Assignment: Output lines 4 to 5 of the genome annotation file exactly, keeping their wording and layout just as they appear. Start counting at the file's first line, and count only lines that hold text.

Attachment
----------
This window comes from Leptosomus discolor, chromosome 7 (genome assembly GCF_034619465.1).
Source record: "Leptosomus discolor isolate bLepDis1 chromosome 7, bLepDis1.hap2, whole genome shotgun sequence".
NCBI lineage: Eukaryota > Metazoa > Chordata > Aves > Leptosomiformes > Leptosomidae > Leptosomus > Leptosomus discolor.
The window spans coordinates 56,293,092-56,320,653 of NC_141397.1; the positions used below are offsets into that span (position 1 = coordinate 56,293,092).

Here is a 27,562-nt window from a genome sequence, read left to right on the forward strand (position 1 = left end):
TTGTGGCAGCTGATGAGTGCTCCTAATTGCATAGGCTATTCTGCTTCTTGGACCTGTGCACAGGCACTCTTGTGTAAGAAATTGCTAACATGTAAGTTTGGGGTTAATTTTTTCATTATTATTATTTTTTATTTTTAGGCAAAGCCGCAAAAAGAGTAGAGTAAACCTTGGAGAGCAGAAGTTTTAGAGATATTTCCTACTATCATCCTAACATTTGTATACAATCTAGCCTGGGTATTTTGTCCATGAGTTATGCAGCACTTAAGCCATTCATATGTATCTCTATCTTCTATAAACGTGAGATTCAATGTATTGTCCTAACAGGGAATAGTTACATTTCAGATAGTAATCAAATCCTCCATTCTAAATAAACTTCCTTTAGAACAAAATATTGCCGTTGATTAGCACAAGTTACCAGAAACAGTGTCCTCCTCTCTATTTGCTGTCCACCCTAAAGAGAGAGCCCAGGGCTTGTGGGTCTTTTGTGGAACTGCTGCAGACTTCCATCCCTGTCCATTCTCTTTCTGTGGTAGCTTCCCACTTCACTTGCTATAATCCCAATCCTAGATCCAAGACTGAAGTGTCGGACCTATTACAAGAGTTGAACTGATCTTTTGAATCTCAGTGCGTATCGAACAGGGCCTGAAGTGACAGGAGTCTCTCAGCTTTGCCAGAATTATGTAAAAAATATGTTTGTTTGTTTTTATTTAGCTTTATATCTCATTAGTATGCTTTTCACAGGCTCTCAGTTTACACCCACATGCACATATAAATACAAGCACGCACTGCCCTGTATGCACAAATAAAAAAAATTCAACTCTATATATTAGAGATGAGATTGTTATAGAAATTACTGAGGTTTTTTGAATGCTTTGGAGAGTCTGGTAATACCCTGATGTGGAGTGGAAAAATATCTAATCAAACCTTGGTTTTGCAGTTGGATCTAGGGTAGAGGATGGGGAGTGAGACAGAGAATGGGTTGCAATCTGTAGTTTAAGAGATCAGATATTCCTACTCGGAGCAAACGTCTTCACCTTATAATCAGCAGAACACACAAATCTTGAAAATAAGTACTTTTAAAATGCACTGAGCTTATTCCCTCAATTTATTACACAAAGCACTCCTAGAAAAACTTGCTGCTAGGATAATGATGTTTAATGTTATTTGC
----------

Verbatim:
The window spans coordinates 56,293,092-56,320,653 of NC_141397.1; the positions used below are offsets into that span (position 1 = coordinate 56,293,092).

Here is a 27,562-nt window from a genome sequence, read left to right on the forward strand (position 1 = left end):